Monday, August 14, 2006

People Die at War

My commanding officer told me I would be covering a story on a fallen comrade. There was a ceremony at the theater for a female Soldier that was killed by an IED. I never attended a ceremony like this before…all I knew was that I had to interview a few of her close friends because the article was going to be published back in the states and sent to her family as well. I arrived at 9am and it was packed. Several people talked about her…everyone was in tears or trying to hold them back. Towards the end of the ceremony the First Sergeant stood up and did a roll call. He called all the names of the Soldiers in his unit and stopped when he reached hers….he repeated her name three times (obviously she did not answer)…then Soldiers fired their weapons and played Taps. As I’m sitting here writing this I’m trying not to cry. It seriously has to be one of the hardest things to sit through. You see her boots, weapon and picture on the stage and all you can think is this women lost her life in a land that she doesn’t even call home. She had a young daughter and husband…and she’s not going back them. It wasn’t fair. Did she even know what she died for? After the ceremony I had to talk to her roommate. It was so awkward. The girl was in tears, she couldn’t breath…and I was standing there asking her to describe her friend to me, what she did in her spare time, to talk about how much she loved her family. I wanted to punch myself in the face. I sat with her for a while and in the end it worked out. Her family was able to read a little about what their daughter accomplished.
I was assigned to another story on a Soldier that committed suicide. The unit was under our command and was stationed in Kuwait. Our Chaplin, Command Sergeant Major and I went to Kuwait. Once again we attended a ceremony. The guy was everyone’s best friend…he seemed happy, I mean as happy as you can be in the middle of the desert…he had just became a father to a baby girl, he worked out everyday, always helped people when they had a problem…everyone was lost as to why he chose to take his life. I did hear his child’s mother was giving him problems. I covered the story and within three days we were back at Anaconda. It’s funny though because that story never went anywhere.

There were a few suicides that happened on our camp. One girl shot herself because the guy she was messing around with gave her AIDS. Who the hell lets people be deployed when they have AIDS? Our Chaplin told us that you can be deployed if you’re in the early stages of having the disease. Bad news. Think about it…if your outside the wire and get ambushed and your buddy is bleeding to death, you’re going to grab him. You shouldn’t have to worry about getting fucking AIDS. Another guy killed himself in his trailer. I’m sure more happened but of course that’s kept quiet. There was a Combat Stress Center that I did a story on…there was a lot of fucked up Soldiers there. They would go there to relax for a few days and get away from the real shit. People would talk shit on the Soldiers that went there…fucking stupid. You either get called a pussy and get made fun of or become so stressed you end up hurting yourself. These kids seemed to all come from the same FOB (Forward Operating Base…which are really small and have nothing) too. I forget the name of it. But one kid literally had a screw lose…he was a gunner on a tank. I felt really bad for him. Think about it…he was just a kid from some little town that wanted to do something with myself you know? Now he’s a complete mess. He didn’t deserve that.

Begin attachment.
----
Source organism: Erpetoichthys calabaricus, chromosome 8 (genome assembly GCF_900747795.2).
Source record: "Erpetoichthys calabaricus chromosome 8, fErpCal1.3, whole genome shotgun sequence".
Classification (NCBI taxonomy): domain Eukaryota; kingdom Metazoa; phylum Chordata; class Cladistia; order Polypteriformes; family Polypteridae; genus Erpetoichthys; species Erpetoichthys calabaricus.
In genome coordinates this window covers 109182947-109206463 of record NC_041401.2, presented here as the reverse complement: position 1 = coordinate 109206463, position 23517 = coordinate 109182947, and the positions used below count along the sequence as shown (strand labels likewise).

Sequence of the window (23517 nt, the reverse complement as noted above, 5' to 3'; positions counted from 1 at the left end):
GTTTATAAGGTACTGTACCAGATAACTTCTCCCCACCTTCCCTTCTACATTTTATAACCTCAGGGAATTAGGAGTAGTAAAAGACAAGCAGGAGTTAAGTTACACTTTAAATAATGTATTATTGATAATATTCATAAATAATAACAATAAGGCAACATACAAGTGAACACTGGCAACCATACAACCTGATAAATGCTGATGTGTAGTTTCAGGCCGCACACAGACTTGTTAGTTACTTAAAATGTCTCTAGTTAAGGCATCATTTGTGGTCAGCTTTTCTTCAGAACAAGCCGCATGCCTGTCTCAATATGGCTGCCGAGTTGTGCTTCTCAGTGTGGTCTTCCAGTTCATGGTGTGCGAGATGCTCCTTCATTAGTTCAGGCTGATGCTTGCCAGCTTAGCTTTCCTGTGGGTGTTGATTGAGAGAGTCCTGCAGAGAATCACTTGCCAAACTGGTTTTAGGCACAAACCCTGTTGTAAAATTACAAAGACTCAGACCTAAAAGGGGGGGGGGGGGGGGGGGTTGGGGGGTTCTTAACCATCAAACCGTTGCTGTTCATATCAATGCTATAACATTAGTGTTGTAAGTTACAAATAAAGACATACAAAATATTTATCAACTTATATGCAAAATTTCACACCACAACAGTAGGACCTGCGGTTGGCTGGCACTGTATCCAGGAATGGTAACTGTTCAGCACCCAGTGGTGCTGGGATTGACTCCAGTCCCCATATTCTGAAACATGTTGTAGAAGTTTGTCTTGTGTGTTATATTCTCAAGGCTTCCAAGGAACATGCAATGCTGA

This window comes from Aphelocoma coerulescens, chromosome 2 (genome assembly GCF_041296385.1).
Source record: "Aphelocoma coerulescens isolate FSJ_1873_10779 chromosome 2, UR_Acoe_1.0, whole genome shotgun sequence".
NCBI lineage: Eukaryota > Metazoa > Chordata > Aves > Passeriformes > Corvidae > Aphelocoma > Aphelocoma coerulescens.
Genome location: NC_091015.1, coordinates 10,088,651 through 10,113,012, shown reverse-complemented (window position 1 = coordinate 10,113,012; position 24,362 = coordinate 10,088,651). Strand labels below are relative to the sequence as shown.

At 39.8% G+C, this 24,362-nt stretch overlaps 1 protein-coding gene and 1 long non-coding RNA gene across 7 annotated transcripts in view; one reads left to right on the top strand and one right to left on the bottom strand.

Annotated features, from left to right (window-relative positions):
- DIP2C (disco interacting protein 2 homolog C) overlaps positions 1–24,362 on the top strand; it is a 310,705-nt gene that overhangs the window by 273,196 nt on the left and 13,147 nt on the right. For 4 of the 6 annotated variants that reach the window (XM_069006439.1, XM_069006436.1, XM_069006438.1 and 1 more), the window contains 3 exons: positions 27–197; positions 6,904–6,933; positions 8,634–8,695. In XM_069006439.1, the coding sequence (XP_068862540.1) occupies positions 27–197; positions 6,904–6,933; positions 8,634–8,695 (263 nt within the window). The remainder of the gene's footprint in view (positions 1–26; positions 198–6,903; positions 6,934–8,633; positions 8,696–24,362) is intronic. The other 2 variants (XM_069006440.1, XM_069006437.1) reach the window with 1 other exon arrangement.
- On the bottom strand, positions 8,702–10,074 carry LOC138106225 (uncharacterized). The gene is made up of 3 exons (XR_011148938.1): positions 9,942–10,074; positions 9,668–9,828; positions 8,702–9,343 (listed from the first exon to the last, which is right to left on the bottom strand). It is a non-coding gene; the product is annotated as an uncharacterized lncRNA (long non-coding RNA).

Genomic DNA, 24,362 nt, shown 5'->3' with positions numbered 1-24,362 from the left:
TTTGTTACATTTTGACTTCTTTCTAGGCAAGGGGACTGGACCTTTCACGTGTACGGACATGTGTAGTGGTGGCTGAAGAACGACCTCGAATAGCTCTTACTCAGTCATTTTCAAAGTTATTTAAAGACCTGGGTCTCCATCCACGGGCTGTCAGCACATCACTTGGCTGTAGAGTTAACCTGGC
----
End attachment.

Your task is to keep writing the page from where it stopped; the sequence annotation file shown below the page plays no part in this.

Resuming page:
SGT A had helped one of her friends join the Army. They grew up together, she was best friends with his wife and they had just had a baby. She received news that his convoy had been ambushed and he was killed. SGT A blamed herself because she had helped him join…she didn’t talk to anyone for days. It was really tough for her. We tried to console her but it was hard. I guess, you'd have to be in her can you grasp onto the fact that one of your best friends died in Iraq? That's not suppose to happen. He was suppose to be at home with his wife and baby. She called his wife daily until his body arrived home. She tried to go home for the funeral but she wasn’t allowed. You always had to watch what you did…if you went somewhere at a specific time you could get injured or die, if you told someone, for example, to get you food and something happened to them its on your shoulders. The whole time you’re trying not to step on any cracks.


Anonymous Anonymous said...

Yeah, you could be ended at any time over there. It's a difficult situation -- amazing that things never change. Soldiers were having crazy sex and gaining the use of VD in Vietnam, and it hasn't changed. I know there were blow jobs given on the roof of the building I worked in. People were screwing in guard towers.
These things don't speak highly for the discipline of the soldier.
Maybe the fear of death is what drives people to somewhat disturbing sexual acts, perhaps a loss of self respect. I don't know.
I say to just play the video games, and if you're going to be fool make sure to rap the tool.

8/15/2006 09:59:00 AM  
Anonymous timmy said...

Talking to the troops:

8/16/2006 01:06:00 AM  

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